Preferably, the outer peripheries 24 of the side walls are provided along their inner surfaces with curved shoulders 25 on which a curved cover plate 26 is removably mounted by screws 27 attaching its ends to the tubular portions 13. The cover plate is thus quickly removed to make the pulleys 10 accessible.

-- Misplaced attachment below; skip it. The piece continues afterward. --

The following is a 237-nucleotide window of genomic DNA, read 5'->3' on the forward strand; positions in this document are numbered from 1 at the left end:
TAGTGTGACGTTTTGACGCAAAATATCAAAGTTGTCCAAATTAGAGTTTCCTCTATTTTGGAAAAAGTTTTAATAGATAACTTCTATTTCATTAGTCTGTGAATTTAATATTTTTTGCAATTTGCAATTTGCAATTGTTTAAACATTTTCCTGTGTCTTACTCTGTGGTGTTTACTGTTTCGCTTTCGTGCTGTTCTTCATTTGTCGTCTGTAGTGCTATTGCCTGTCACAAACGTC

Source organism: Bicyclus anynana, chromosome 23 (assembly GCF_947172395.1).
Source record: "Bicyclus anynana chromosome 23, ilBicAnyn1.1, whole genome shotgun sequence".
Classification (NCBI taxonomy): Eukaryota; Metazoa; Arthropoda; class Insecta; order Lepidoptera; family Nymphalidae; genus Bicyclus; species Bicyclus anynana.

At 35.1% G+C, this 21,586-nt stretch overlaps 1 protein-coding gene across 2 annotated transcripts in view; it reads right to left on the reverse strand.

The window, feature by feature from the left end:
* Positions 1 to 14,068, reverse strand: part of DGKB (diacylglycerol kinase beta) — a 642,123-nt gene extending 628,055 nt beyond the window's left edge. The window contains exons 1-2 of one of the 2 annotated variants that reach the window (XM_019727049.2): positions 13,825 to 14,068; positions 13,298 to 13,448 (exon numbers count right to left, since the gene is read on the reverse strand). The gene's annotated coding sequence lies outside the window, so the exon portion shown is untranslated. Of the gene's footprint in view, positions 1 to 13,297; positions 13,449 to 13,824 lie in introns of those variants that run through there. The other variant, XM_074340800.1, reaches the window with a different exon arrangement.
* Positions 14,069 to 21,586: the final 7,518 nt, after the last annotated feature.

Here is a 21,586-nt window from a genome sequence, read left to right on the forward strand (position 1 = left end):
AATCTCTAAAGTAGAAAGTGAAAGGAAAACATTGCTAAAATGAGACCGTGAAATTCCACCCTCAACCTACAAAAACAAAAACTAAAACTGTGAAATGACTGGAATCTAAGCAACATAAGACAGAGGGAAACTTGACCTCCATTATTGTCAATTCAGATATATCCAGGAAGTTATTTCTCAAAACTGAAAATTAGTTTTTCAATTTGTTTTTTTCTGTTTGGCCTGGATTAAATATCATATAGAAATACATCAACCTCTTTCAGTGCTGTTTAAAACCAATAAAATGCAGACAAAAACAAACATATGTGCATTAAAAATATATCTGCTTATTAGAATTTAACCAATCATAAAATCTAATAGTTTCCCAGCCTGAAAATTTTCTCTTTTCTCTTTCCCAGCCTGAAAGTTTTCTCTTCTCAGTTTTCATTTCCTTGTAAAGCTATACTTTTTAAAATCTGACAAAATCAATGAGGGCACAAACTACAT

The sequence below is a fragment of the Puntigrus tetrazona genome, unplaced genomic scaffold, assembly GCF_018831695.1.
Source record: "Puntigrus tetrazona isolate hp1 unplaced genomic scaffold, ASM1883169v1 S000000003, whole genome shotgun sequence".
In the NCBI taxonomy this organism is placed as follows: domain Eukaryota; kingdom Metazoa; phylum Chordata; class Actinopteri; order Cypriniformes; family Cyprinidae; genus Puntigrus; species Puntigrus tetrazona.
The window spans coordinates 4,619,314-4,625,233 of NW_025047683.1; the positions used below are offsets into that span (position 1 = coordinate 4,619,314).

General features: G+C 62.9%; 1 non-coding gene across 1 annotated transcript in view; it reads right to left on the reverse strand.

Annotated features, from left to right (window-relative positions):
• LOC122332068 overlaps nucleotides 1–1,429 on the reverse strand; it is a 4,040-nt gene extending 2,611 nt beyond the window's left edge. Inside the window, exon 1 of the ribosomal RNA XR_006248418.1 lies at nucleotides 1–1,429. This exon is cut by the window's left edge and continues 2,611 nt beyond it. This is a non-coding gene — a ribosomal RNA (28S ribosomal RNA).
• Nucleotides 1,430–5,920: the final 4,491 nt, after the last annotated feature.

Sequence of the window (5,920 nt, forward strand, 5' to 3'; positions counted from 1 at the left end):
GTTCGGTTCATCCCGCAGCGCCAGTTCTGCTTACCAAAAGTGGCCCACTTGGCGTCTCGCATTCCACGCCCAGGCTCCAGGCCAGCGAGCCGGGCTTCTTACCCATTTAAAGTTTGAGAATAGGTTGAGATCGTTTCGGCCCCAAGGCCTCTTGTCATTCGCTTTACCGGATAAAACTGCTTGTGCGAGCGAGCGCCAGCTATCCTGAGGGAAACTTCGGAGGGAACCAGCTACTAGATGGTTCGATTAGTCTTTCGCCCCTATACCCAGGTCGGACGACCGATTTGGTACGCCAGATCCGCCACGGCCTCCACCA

The novel means for maintaining the cable strands C on the respective pulleys 10 comprises separating screws 28, which are threaded through the tubular portions 13 at the inner ends of the conduits 14, the shanks of the screws extending between the cable strands to keep them separated as they approach and leave the pulleys 10. The screws divide the socket portions into two parts, one for each strand of the cable. As shown, the outer walls of the tubular portions 13 extend toward the pulleys a substantial distance beyond the inner ends of the conduits 14 so as to provide ample stock for threading the screws therethrough, and the shanks of the screws are located in the narrow spaces between the conduits and the pulleys and closely adjacent to the pulleys. As shown in Figs. 3 and 4, the screws 28 are located in a plane parallel to and passing between the pulleys 10. Thus the screws effectively prevent either strand of the cable from crossing over on to the wrong or improper pulley.